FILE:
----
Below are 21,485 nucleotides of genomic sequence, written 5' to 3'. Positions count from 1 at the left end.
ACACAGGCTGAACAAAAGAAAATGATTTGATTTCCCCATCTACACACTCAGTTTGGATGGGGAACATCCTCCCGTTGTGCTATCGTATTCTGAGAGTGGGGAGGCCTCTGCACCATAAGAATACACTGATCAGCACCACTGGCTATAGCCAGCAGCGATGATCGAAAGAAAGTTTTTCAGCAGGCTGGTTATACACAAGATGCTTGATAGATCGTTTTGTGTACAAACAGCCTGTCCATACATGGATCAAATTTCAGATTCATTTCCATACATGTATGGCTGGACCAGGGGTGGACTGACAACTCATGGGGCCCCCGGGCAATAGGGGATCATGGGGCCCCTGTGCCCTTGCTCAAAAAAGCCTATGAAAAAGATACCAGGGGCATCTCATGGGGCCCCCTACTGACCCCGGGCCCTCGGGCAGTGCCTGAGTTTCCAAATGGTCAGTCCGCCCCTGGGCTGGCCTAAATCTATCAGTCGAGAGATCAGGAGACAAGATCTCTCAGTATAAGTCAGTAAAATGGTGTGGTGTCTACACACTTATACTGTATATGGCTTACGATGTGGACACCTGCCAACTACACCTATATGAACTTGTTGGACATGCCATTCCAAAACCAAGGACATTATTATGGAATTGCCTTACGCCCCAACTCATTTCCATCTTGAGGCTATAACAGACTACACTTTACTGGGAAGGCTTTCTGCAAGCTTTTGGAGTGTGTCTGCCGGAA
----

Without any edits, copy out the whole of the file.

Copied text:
Below are 21,485 nucleotides of genomic sequence, written 5' to 3'. Positions count from 1 at the left end.
ACACAGGCTGAACAAAAGAAAATGATTTGATTTCCCCATCTACACACTCAGTTTGGATGGGGAACATCCTCCCGTTGTGCTATCGTATTCTGAGAGTGGGGAGGCCTCTGCACCATAAGAATACACTGATCAGCACCACTGGCTATAGCCAGCAGCGATGATCGAAAGAAAGTTTTTCAGCAGGCTGGTTATACACAAGATGCTTGATAGATCGTTTTGTGTACAAACAGCCTGTCCATACATGGATCAAATTTCAGATTCATTTCCATACATGTATGGCTGGACCAGGGGTGGACTGACAACTCATGGGGCCCCCGGGCAATAGGGGATCATGGGGCCCCTGTGCCCTTGCTCAAAAAAGCCTATGAAAAAGATACCAGGGGCATCTCATGGGGCCCCCTACTGACCCCGGGCCCTCGGGCAGTGCCTGAGTTTCCAAATGGTCAGTCCGCCCCTGGGCTGGCCTAAATCTATCAGTCGAGAGATCAGGAGACAAGATCTCTCAGTATAAGTCAGTAAAATGGTGTGGTGTCTACACACTTATACTGTATATGGCTTACGATGTGGACACCTGCCAACTACACCTATATGAACTTGTTGGACATGCCATTCCAAAACCAAGGACATTATTATGGAATTGCCTTACGCCCCAACTCATTTCCATCTTGAGGCTATAACAGACTACACTTTACTGGGAAGGCTTTCTGCAAGCTTTTGGAGTGTGTCTGCCGGAA